The proposed electrical conduction pathway occurs through the conjugate π orbital of TCNQ bridging the Co nodes in the framework, similar to that observed for HKUST-1 infiltrated with TCNQ.1,21 The MOF yielded temperature-dependent conductivity with a low activation energy of 0.24 eV, but due to the low conductivity values, the authors suggest that the structure of Co-MOF-74 may not be forming a continuous conductive pathway (Fig. 8). However, more theoretical and experimental work is necessary to elucidate the charge transport pathway of this material. Unlike TCNQ, H4TCNQ lacks π-bonds, and introducing them into the framework may underscore the importance of the conjugated π orbitals of TCNQ with the dimeric copper subunits in the framework. It is also unclear whether the authors utilized an inert atmosphere when synthesizing and post-synthetically modifying the MOFs, since exposure to water and air affects the performance of the material. Conducting experiments in a dry environment is important in minimizing defect formation in the MOFs.
B. Solvent-induced MOF conductivity
In 2018, Sun et al. demonstrated the possibility of reversible solvent-induced changes in the structure and electrical conductivity. These changes are due to the coordination and release of solvent molecules in inner-sphere changes at the open metal centers in Fe2(DSBDC), where DSBDC4− is 2,5-disulfidobenzene-1,4-dicarboxylate. The room-temperature electrical conductivity increased by three orders of magnitude with the coordination of N,N-dimethylformamide (DMF) to the open metal sites.32 Although there is distortion associated with the DMF solvent exchange and evacuation, it does not affect the connectivity of the frameworks; the distortions caused are possibly reversible (Fig. 9).67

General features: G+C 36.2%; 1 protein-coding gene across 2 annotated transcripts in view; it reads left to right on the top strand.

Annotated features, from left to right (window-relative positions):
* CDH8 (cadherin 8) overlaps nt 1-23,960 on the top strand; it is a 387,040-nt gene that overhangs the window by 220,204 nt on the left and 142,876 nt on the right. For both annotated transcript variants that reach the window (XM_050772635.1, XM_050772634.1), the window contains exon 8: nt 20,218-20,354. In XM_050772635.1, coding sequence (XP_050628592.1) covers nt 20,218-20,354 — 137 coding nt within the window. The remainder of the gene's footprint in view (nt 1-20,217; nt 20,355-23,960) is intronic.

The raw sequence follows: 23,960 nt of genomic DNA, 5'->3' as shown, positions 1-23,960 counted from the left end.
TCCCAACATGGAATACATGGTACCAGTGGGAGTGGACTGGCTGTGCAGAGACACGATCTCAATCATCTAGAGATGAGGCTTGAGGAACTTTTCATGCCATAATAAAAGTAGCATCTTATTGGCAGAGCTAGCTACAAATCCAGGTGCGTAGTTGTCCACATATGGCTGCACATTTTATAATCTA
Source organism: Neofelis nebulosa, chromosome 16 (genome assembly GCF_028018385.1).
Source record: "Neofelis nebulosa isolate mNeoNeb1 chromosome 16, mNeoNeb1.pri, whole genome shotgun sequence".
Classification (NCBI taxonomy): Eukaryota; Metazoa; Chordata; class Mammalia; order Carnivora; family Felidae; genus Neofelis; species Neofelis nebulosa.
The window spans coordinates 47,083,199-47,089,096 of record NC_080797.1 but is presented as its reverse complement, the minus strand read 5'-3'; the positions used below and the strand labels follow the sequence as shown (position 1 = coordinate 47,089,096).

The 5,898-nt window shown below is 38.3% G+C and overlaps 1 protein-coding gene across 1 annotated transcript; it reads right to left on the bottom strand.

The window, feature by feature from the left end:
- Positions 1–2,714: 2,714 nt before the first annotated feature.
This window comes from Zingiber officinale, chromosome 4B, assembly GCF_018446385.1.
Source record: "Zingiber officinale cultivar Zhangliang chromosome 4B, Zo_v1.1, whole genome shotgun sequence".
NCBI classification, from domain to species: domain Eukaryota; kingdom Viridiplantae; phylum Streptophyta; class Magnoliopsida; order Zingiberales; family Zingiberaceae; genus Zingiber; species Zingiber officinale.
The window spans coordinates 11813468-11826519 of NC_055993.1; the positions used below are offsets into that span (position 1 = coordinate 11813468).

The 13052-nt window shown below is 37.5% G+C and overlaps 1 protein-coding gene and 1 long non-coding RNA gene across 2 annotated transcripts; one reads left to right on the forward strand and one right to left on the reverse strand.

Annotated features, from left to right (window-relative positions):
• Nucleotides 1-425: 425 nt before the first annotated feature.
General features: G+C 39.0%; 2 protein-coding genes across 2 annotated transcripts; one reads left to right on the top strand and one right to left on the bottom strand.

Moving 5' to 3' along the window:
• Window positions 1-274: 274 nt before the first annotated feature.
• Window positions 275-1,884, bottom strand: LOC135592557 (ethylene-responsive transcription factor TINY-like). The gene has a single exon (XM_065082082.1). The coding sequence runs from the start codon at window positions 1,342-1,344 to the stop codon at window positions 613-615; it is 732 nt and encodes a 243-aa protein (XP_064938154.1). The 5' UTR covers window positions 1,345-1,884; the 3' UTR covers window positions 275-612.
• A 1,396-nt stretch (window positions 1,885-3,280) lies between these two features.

With Fe2(DSBDC), the major charge transport mechanism is believed to be hole hopping between sulfur and iron within chains. Specifically looking into the DMF soaked Fe2(DSBDC), it is concluded that the solvent does not affect charge mobility but instead modulates charge density in the skeleton of the framework. The charge density increased and electrical conductivity improved due to the electron transfer, generating holes as charge carriers. The likely electron transfer is from the iron centers to the bound DMF molecules; these results stress the importance of redox-matching guest molecules to the framework. Investigating other metal centers bound to the DMF molecules will help elucidate the charge transport pathway between metal centers and solvent molecules.
IV. FUTURE OUTLOOK
Understanding the puzzling complexity of charge transport pathways in MOFs will unlock our ability to enhance the conductivity of MOFs. Although endowed with beneficial properties, MOFs contain flaws related to their building blocks and porosity that must be overcome before incorporating them into electronics. To overcome these material limitations of MOFs, we may find solutions in existing coordination polymers exhibiting high electronic conductivity.68,69 On the processing side, methods still need to be optimized to make ultrathin, homogeneous, and low roughness coatings. Developing novel composites and improving processing techniques present different sets of ongoing challenges.
First, we need a deeper fundamental understanding of the effect of defects in MOFs on charge transport. For 2D conductive MOFs, it is critical to control the presence of planar defects, which affect the anisotropy of their conductivity. density functional theory (DFT) studies of a 2D MOF [Ni3(HITP)2] suggest that these frameworks are metallic in bulk but semiconducting as a monolayer.70 Foster et al. proposed pillaring the 2D sheets of another analog, Cr3(HITP)2, with a bipyridine spacer (Fig. 10).71 The resulting 3D material minimizes interactions between the planes of the 2D Ni3(HITP)2, thereby favoring the semiconducting behavior. For guest-induced conductive MOFs such as HKUST-1, Co-MOF-74, and NU-1000, a more detailed investigation of the short-range and long-range defect structures (grain boundaries) is important to better understand the origin and details of charge-transport mechanisms.72–74 In principle, the crystalline nature of the parent material frameworks enables more rigorous theoretical investigations and searching for the compositional and structural conditions needed for the development and identification of promising candidates for MOF-based electronics.75